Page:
no. they say : it's nothing it will go away on it's own. if it doesnt in half a year, book another appointment (good luck with that!)


Landlubber77 t1_j5rva3y wrote

Cross Silverstone off the bucket list, I'll stick with Spa.


Cross_examination t1_j5sfy5c wrote

How about Monza!?


Landlubber77 t1_j5t1htt wrote

Monza is fine, just not sure I could stand the constant Ferrari circle jerk going on.


Cross_examination t1_j5t42fi wrote

I cannot stand knowing in advance what a fantastic car they have and thinking all the possible scenarios to mess it up


Landlubber77 t1_j5t4mg5 wrote

Some of their pit/tire strategy last season seemed like they were sabotaging themselves intentionally. Total clusterfuck.


JimAsia t1_j5tevre wrote

Humans have a very complex relationship between their mental and physical health. It is not surprising that symptoms arise that are a result of psychological stresses rather than physical malady. I would suspect that a number of these people with unexplained symptoms could be treated with more extensive diagnosis than a trip to a GP who is probably seeing far too many patients in one day.


Alba-Indy t1_j5uohkr wrote

Psycho-somatic illness is surprisingly common and a very misunderstood condition even by medical staff.


[deleted] t1_j5v4w7m wrote

A lot of undiagnosed symptoms end up undiagnosed because so many symptoms apply to so many different diseases and issues and often the cost to diagnose only for the treatment to be over the counter meds, prescription drugs that can be given for even vague symptoms and not necessarily a diagnoses or lifestyle changes.

But there's def a lot of misunderstanding about psycho-somatic illnesses, including that this doesn't happen simply because "you're crazy" or "you're making this up". There's a huge misunderstanding of just how many physical symptoms anxiety can actually cause- these symptoms can actually be truly real and caused by the effects of increased levels of stress and anxiety on the body. It's part of why we need such a healthier readjustment of mindset when it comes to talking about anxiety because so many people learn to only feel shame when they're told it "must be anxiety".


Alba-Indy t1_j5vr0ec wrote

If you have an interest in this try a book by Dr Suzanne O’Sullivan “ It’s all in your head”. It gives an amazing insight into the subject. She also happens to be my dads doctor but that’s by the by.


[deleted] t1_j5vtfjd wrote

oh cool! I'll have to check that out. I've been on all sides of the coin- have gone through wild goose chases only to find out something was legit wrong, have gone through them to find out it was something simple(like when I finally found out I had like, almost no B12 or vitamin D levels and that's why I felt like utter dogshit...that was a time). I've also learned a LOT about anxiety and panic these past few years and now that I'm more aware of that in general, I'm often amazed at the physical symptoms it can cause. But it took a lot of reworking of how I've been taught about what having 'anxiety' means to be accepting of that.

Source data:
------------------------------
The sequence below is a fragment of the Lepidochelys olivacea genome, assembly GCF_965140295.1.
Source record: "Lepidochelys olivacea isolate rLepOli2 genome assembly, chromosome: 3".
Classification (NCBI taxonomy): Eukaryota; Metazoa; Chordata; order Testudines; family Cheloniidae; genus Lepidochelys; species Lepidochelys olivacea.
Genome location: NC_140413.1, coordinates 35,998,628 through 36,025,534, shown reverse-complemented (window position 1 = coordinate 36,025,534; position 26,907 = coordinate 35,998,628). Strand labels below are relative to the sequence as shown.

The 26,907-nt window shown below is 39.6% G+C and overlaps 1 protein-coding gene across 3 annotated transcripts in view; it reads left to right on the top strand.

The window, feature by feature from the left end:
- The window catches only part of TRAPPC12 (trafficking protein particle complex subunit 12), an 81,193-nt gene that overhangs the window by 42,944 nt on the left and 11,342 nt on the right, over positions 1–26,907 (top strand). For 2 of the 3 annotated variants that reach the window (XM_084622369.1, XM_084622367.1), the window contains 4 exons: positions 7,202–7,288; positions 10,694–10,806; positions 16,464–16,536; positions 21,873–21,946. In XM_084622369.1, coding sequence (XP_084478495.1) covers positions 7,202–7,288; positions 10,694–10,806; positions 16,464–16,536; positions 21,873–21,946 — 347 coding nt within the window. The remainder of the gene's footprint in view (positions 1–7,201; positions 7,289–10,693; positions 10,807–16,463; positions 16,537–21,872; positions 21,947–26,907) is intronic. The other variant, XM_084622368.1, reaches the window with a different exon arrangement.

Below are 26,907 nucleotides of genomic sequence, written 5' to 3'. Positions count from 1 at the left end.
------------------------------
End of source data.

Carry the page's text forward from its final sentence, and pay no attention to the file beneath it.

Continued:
Alba-Indy t1_j5vz0v3 wrote

Genuinely sorry to hear you’ve been through that. It all kind of feeds into itself and can become a self fulfilling prophecy in a way. Very hard to think straight and find a way round it when anxiety is through the roof. Watching my dad go through the shit he’s had to deal with ,and is still dealing with ,has been so difficult. (Wracked with pain, pseudo seizures, personality changes, anxious as hell,etc.etc.). “All in his head”. I’m a health care professional and had never heard of fn pseudo seizures! Thought he was just having everyone on. I knew they weren’t “real” having seen lots of actual seizures, but couldn’t get my head round the fact that to him they are genuine. Total head fuck. His doctor is amazing though and has been brilliant at explaining things to my dad and especially my mum who has to deal with his stuff every day. He has made great progress at times, then falls back. Sorry to go on but I think I needed to get some shit off my chest.🤪


[deleted] t1_j5w00ke wrote

oh wow!! It's really amazing what our mind can convince us of- either convince us and make us feel like something is happening or actually subconsciously causes that thing. The human body is honestly just bizarre.


FluffySharkBird t1_j5vn0ay wrote

Because when a doctor misdiagnoses a physical illness as "just anxiety" the patient knows they'll just be thrown away and all the money they JUST spent on the doctor will just be thrown away. The doctor just pushes the patient to a therapist and doesn't do anything to fix why someone feels sick and especially doesn't help people WHO DON'T FEEL ANXIOUS.


[deleted] t1_j5vstn5 wrote

Again, like said sometimes people really do have many real symptoms that could be 'something' but the cost of diagnosing to pinpoint is usually not realistic vs being able to treat the symptoms. Not saying I agree with it, but that's often why you're not going to get a life-changing diagnosis from a 15 minute GP visit.